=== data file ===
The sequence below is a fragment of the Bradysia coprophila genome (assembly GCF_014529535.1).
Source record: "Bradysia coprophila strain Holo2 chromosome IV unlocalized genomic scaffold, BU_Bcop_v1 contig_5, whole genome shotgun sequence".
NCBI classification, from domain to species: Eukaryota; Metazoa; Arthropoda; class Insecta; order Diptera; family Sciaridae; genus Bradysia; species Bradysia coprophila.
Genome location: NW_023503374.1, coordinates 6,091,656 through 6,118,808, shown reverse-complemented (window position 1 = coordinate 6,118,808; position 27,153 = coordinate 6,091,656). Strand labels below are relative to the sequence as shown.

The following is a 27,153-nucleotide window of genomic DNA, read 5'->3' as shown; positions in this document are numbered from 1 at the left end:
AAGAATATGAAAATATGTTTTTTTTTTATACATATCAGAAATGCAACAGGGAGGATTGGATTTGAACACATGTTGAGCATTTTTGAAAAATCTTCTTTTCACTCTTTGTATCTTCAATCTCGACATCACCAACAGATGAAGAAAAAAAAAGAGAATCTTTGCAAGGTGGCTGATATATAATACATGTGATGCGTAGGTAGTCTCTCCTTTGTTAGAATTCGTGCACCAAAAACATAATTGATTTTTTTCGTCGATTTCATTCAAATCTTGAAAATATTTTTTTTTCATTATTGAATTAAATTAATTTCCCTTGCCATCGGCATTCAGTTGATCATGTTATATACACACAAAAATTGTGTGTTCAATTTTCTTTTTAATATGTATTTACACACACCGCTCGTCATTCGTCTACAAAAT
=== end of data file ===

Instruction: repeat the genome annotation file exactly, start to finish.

The sequence below is a fragment of the Bradysia coprophila genome (assembly GCF_014529535.1).
Source record: "Bradysia coprophila strain Holo2 chromosome IV unlocalized genomic scaffold, BU_Bcop_v1 contig_5, whole genome shotgun sequence".
NCBI classification, from domain to species: Eukaryota; Metazoa; Arthropoda; class Insecta; order Diptera; family Sciaridae; genus Bradysia; species Bradysia coprophila.
Genome location: NW_023503374.1, coordinates 6,091,656 through 6,118,808, shown reverse-complemented (window position 1 = coordinate 6,118,808; position 27,153 = coordinate 6,091,656). Strand labels below are relative to the sequence as shown.

The following is a 27,153-nucleotide window of genomic DNA, read 5'->3' as shown; positions in this document are numbered from 1 at the left end:
AAGAATATGAAAATATGTTTTTTTTTTATACATATCAGAAATGCAACAGGGAGGATTGGATTTGAACACATGTTGAGCATTTTTGAAAAATCTTCTTTTCACTCTTTGTATCTTCAATCTCGACATCACCAACAGATGAAGAAAAAAAAAGAGAATCTTTGCAAGGTGGCTGATATATAATACATGTGATGCGTAGGTAGTCTCTCCTTTGTTAGAATTCGTGCACCAAAAACATAATTGATTTTTTTCGTCGATTTCATTCAAATCTTGAAAATATTTTTTTTTCATTATTGAATTAAATTAATTTCCCTTGCCATCGGCATTCAGTTGATCATGTTATATACACACAAAAATTGTGTGTTCAATTTTCTTTTTAATATGTATTTACACACACCGCTCGTCATTCGTCTACAAAAT